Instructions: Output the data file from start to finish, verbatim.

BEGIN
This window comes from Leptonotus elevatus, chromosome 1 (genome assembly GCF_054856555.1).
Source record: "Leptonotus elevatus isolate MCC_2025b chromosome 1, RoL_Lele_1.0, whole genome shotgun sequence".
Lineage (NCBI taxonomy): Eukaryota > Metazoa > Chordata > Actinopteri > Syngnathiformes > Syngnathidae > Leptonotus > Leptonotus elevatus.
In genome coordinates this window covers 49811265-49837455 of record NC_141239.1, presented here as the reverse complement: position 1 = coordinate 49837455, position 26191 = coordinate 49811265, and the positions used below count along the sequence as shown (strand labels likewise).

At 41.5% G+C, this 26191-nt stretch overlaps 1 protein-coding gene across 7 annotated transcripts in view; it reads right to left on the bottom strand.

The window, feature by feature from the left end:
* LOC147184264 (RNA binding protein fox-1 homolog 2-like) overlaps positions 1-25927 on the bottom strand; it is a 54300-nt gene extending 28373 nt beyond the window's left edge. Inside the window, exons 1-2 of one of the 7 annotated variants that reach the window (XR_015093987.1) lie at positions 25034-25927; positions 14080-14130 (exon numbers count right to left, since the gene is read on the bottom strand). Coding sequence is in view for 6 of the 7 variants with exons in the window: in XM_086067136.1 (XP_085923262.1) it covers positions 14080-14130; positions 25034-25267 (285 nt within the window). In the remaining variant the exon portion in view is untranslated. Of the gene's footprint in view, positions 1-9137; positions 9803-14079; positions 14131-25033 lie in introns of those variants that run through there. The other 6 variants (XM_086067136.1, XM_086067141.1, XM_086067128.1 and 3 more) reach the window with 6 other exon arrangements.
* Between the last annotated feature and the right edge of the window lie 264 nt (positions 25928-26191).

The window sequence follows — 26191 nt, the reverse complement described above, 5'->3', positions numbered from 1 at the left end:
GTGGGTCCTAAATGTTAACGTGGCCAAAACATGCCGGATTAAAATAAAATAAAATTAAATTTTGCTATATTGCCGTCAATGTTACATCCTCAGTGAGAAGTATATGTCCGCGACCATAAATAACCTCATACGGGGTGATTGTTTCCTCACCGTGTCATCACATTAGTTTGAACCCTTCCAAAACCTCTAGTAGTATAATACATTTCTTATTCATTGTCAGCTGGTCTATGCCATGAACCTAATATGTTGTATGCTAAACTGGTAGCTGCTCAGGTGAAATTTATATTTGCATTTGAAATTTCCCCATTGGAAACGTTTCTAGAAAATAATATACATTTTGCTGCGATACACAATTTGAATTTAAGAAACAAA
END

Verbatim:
This window comes from Leptonotus elevatus, chromosome 1 (genome assembly GCF_054856555.1).
Source record: "Leptonotus elevatus isolate MCC_2025b chromosome 1, RoL_Lele_1.0, whole genome shotgun sequence".
Lineage (NCBI taxonomy): Eukaryota > Metazoa > Chordata > Actinopteri > Syngnathiformes > Syngnathidae > Leptonotus > Leptonotus elevatus.
In genome coordinates this window covers 49811265-49837455 of record NC_141239.1, presented here as the reverse complement: position 1 = coordinate 49837455, position 26191 = coordinate 49811265, and the positions used below count along the sequence as shown (strand labels likewise).

At 41.5% G+C, this 26191-nt stretch overlaps 1 protein-coding gene across 7 annotated transcripts in view; it reads right to left on the bottom strand.

The window, feature by feature from the left end:
* LOC147184264 (RNA binding protein fox-1 homolog 2-like) overlaps positions 1-25927 on the bottom strand; it is a 54300-nt gene extending 28373 nt beyond the window's left edge. Inside the window, exons 1-2 of one of the 7 annotated variants that reach the window (XR_015093987.1) lie at positions 25034-25927; positions 14080-14130 (exon numbers count right to left, since the gene is read on the bottom strand). Coding sequence is in view for 6 of the 7 variants with exons in the window: in XM_086067136.1 (XP_085923262.1) it covers positions 14080-14130; positions 25034-25267 (285 nt within the window). In the remaining variant the exon portion in view is untranslated. Of the gene's footprint in view, positions 1-9137; positions 9803-14079; positions 14131-25033 lie in introns of those variants that run through there. The other 6 variants (XM_086067136.1, XM_086067141.1, XM_086067128.1 and 3 more) reach the window with 6 other exon arrangements.
* Between the last annotated feature and the right edge of the window lie 264 nt (positions 25928-26191).

The window sequence follows — 26191 nt, the reverse complement described above, 5'->3', positions numbered from 1 at the left end:
GTGGGTCCTAAATGTTAACGTGGCCAAAACATGCCGGATTAAAATAAAATAAAATTAAATTTTGCTATATTGCCGTCAATGTTACATCCTCAGTGAGAAGTATATGTCCGCGACCATAAATAACCTCATACGGGGTGATTGTTTCCTCACCGTGTCATCACATTAGTTTGAACCCTTCCAAAACCTCTAGTAGTATAATACATTTCTTATTCATTGTCAGCTGGTCTATGCCATGAACCTAATATGTTGTATGCTAAACTGGTAGCTGCTCAGGTGAAATTTATATTTGCATTTGAAATTTCCCCATTGGAAACGTTTCTAGAAAATAATATACATTTTGCTGCGATACACAATTTGAATTTAAGAAACAAA